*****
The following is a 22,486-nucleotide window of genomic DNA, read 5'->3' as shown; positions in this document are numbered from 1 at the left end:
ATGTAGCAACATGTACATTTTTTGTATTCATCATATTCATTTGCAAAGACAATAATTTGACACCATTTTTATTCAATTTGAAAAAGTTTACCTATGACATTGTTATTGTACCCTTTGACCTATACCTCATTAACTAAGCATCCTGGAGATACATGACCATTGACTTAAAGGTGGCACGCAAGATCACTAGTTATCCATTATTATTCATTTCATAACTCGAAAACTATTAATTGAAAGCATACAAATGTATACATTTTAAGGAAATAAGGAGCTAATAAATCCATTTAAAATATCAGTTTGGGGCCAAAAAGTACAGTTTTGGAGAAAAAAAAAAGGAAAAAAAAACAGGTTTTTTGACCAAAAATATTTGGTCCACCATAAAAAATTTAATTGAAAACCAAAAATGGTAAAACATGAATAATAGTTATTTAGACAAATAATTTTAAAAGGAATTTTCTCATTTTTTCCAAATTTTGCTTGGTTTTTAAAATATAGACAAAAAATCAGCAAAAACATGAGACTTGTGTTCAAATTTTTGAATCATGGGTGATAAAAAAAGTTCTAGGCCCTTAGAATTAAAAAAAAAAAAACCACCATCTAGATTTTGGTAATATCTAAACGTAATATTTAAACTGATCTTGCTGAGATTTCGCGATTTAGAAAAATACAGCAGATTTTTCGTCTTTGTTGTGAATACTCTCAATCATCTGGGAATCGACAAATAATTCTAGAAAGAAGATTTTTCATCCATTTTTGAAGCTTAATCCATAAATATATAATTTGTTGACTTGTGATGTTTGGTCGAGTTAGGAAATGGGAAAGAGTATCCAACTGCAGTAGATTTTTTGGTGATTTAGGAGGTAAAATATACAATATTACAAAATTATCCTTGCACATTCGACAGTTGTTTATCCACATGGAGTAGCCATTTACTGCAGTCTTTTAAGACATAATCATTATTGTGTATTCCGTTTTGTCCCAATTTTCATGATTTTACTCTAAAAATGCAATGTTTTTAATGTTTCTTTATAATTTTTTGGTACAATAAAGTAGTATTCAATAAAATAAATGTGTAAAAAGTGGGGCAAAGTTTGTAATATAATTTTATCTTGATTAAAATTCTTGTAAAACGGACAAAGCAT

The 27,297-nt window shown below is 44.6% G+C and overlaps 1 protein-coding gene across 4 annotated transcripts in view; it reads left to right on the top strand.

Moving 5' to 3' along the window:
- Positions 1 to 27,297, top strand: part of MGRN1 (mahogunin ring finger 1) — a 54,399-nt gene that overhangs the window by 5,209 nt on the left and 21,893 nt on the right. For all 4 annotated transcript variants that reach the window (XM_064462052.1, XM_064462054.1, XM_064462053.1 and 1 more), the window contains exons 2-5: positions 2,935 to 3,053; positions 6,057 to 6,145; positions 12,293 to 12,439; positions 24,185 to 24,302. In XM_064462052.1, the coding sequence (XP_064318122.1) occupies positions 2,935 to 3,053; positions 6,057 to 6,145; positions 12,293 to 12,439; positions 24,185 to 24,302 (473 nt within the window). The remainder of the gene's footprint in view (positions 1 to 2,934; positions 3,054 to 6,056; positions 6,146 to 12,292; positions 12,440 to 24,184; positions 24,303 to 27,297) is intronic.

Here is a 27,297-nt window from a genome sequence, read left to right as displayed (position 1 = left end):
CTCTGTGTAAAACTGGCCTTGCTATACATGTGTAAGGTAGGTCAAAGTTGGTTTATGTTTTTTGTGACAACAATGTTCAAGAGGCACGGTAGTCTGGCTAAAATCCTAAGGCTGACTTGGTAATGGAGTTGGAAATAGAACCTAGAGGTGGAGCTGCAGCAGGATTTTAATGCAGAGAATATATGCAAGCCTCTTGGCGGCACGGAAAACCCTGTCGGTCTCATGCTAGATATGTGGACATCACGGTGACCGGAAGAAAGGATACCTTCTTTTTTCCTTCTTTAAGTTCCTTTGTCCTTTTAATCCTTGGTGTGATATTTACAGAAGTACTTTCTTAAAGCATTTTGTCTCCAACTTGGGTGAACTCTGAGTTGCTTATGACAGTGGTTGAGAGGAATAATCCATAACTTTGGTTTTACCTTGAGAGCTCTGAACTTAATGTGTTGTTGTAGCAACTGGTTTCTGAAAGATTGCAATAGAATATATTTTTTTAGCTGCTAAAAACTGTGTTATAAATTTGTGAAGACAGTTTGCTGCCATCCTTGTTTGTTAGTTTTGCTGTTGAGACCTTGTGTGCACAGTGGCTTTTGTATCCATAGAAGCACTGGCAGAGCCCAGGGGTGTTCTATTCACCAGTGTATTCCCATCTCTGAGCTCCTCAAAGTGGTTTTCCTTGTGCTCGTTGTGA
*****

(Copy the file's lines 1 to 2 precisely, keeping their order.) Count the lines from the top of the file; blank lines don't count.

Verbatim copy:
The following is a 22,486-nucleotide window of genomic DNA, read 5'->3' as shown; positions in this document are numbered from 1 at the left end:
ATGTAGCAACATGTACATTTTTTGTATTCATCATATTCATTTGCAAAGACAATAATTTGACACCATTTTTATTCAATTTGAAAAAGTTTACCTATGACATTGTTATTGTACCCTTTGACCTATACCTCATTAACTAAGCATCCTGGAGATACATGACCATTGACTTAAAGGTGGCACGCAAGATCACTAGTTATCCATTATTATTCATTTCATAACTCGAAAACTATTAATTGAAAGCATACAAATGTATACATTTTAAGGAAATAAGGAGCTAATAAATCCATTTAAAATATCAGTTTGGGGCCAAAAAGTACAGTTTTGGAGAAAAAAAAAAGGAAAAAAAAACAGGTTTTTTGACCAAAAATATTTGGTCCACCATAAAAAATTTAATTGAAAACCAAAAATGGTAAAACATGAATAATAGTTATTTAGACAAATAATTTTAAAAGGAATTTTCTCATTTTTTCCAAATTTTGCTTGGTTTTTAAAATATAGACAAAAAATCAGCAAAAACATGAGACTTGTGTTCAAATTTTTGAATCATGGGTGATAAAAAAAGTTCTAGGCCCTTAGAATTAAAAAAAAAAAAACCACCATCTAGATTTTGGTAATATCTAAACGTAATATTTAAACTGATCTTGCTGAGATTTCGCGATTTAGAAAAATACAGCAGATTTTTCGTCTTTGTTGTGAATACTCTCAATCATCTGGGAATCGACAAATAATTCTAGAAAGAAGATTTTTCATCCATTTTTGAAGCTTAATCCATAAATATATAATTTGTTGACTTGTGATGTTTGGTCGAGTTAGGAAATGGGAAAGAGTATCCAACTGCAGTAGATTTTTTGGTGATTTAGGAGGTAAAATATACAATATTACAAAATTATCCTTGCACATTCGACAGTTGTTTATCCACATGGAGTAGCCATTTACTGCAGTCTTTTAAGACATAATCATTATTGTGTATTCCGTTTTGTCCCAATTTTCATGATTTTACTCTAAAAATGCAATGTTTTTAATGTTTCTTTATAATTTTTTGGTACAATAAAGTAGTATTCAATAAAATAAATGTGTAAAAAGTGGGGCAAAGTTTGTAATATAATTTTATCTTGATTAAAATTCTTGTAAAACGGACAAAGCAT